In producing the new series, the Central Statistics Office with its rebased National Accounts Statistics has done a studious job of marshalling diverse sources of data and weaving them together into a composite new source. However, the final picture of NAS data would have been more acceptable if better caution was exercised in using new concepts as well as new sources of data, and in weighing the growth results against frequent and extensive revisions. The CSO has failed to refine the growth results juxtaposed against the repetitive and substantial revisions that the data sources have impelled and have completely ignored the analytical construct of gross domestic product at factor cost.

Macroeconomic Impact of Social Protection Programmes in India

Generally, the fiscal implications of social protection programmes are evaluated, but not so much on the economic impacts these schemes have on macro aggregates such as output, employment, income and revenue. This motivated us to evaluate the economic impact of three major social protection programmes, namely, the Mahatma Gandhi National Rural Employment Guarantee Act, Indira Awaas Yojana, and the National Social Assistance Programme in 2011-12 using a social accounting matrix. It is found that these programmes have significant impacts on output across different sectors of the economy, on income generation and distribution of different household classes in urban and rural areas, on employment across different sectors of the economy, and even on government revenue generation.

Contemporary Macroeconomic Analysis

Looking Back at Macroeconomics 101: A Ringside View of the Global Financial Crisis from Asia in Real Time by Alok Sheel; Academic Foundation, 2015; pp 422, ₹1,295.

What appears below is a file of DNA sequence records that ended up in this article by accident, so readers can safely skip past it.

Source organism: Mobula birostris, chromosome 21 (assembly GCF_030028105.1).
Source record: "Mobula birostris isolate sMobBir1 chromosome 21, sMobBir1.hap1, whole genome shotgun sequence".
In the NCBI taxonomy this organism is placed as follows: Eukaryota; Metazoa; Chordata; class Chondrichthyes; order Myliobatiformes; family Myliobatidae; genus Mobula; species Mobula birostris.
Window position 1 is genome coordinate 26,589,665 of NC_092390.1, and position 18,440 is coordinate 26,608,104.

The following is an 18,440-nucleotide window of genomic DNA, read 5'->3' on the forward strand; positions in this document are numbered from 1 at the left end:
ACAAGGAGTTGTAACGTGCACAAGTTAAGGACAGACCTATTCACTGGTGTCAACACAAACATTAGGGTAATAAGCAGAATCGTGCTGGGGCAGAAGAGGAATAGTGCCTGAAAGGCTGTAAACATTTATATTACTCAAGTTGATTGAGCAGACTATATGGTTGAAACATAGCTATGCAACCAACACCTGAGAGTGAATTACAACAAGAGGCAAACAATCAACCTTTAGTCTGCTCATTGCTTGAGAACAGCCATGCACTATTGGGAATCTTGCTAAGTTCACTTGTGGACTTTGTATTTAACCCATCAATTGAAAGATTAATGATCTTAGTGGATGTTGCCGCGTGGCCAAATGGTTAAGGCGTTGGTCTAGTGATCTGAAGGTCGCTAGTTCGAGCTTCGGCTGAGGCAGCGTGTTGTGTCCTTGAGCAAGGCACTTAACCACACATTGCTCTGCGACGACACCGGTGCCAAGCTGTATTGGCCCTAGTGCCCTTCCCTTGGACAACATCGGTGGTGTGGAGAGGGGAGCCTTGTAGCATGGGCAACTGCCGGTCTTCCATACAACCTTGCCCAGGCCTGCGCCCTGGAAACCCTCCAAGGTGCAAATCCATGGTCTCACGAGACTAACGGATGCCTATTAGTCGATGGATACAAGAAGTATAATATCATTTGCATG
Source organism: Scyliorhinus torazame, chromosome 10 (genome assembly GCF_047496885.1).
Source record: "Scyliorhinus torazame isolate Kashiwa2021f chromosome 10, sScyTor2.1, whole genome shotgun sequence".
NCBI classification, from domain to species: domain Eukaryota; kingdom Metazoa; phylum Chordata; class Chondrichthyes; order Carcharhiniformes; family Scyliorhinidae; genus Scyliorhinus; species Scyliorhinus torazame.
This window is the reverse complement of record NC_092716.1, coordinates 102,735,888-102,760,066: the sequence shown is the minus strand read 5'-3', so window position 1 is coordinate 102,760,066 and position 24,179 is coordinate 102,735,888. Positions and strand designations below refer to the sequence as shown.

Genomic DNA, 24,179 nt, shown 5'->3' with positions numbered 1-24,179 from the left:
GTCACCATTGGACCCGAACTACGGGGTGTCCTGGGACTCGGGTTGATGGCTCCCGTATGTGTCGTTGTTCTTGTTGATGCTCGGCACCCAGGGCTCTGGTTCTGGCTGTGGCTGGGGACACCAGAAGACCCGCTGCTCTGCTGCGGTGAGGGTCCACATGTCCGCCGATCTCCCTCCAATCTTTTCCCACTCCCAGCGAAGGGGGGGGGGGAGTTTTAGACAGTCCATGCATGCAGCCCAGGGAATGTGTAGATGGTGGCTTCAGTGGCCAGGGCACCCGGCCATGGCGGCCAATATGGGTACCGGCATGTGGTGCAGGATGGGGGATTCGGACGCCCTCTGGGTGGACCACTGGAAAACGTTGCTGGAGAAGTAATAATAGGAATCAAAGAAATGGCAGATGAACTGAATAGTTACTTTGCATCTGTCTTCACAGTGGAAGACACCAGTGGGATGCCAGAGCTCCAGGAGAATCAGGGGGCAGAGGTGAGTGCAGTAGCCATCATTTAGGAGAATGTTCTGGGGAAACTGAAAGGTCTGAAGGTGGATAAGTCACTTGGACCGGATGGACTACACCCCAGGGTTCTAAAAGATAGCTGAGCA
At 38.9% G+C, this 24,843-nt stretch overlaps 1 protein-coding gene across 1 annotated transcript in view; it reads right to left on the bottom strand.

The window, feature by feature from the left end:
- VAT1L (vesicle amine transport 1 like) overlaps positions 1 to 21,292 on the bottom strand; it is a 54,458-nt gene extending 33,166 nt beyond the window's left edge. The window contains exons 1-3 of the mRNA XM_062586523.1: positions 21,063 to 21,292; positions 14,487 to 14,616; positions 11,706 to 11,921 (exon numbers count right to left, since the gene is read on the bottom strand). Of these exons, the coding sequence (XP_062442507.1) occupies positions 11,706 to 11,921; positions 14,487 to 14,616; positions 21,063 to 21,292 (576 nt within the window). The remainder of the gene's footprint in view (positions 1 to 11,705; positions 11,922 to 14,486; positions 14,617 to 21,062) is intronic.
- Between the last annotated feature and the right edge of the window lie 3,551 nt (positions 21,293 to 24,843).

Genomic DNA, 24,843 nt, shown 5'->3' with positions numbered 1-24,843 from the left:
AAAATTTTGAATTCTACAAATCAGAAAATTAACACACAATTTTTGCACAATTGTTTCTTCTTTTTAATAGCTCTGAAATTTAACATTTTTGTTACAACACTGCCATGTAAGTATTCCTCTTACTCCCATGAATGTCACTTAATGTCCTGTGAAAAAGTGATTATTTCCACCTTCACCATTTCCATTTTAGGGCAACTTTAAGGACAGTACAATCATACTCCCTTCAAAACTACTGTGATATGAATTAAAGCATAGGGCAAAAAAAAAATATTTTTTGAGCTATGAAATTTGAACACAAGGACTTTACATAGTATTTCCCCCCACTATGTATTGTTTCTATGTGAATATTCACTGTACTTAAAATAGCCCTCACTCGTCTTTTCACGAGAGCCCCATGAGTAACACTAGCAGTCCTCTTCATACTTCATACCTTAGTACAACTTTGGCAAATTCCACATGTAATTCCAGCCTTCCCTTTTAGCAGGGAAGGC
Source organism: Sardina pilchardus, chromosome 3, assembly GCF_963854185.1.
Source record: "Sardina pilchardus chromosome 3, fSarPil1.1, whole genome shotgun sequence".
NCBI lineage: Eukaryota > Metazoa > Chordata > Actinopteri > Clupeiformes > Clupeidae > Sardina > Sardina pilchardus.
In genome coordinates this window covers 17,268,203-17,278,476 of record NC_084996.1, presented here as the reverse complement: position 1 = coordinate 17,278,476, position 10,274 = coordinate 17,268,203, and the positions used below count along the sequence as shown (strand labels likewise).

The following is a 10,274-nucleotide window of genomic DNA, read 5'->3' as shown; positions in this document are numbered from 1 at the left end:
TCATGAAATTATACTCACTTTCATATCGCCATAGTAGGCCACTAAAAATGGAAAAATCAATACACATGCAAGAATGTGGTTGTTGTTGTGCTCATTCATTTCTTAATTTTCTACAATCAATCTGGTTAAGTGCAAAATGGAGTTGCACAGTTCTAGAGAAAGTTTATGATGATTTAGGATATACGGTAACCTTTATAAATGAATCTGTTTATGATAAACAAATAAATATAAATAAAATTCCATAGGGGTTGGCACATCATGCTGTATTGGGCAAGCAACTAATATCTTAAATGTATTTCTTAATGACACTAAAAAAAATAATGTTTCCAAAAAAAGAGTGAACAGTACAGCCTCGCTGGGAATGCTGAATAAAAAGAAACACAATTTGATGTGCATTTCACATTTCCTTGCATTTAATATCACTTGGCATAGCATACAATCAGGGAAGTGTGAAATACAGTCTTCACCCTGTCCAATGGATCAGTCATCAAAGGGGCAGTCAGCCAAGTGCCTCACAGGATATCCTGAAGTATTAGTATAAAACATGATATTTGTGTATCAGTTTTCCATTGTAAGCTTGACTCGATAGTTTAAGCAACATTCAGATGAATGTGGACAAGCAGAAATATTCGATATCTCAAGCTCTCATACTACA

IMF's Call for Complacence

The International Monetary Fund's World Economic Outlook of April 2016 bodes that emerging market economies, including India, are at risk of sudden capital outflows. The IMF once again makes a case for its conventional, much-discredited tools to manage this risk. To repeat these recommendations, that on many occasions have only worsened crises, is to encourage complacency.

Capital Account Management in India

India has been subject to capricious capital flows since its integration with the global capital markets in the early 1990s. In a bid to balance diverse objectives, India, like many other emerging markets, has resorted to active management of various types of capital flows. This paper finds that while the calibrated liberalisation approach resulted in altering the composition of capital flows towards more stable flows, and has helped India to negotiate the "Trilemma," the use of sporadic capital account management measures in the face of surge or stop of capital flows has not been very effective in achieving their objectives of reducing external vulnerability or mitigating macro-prudential risks.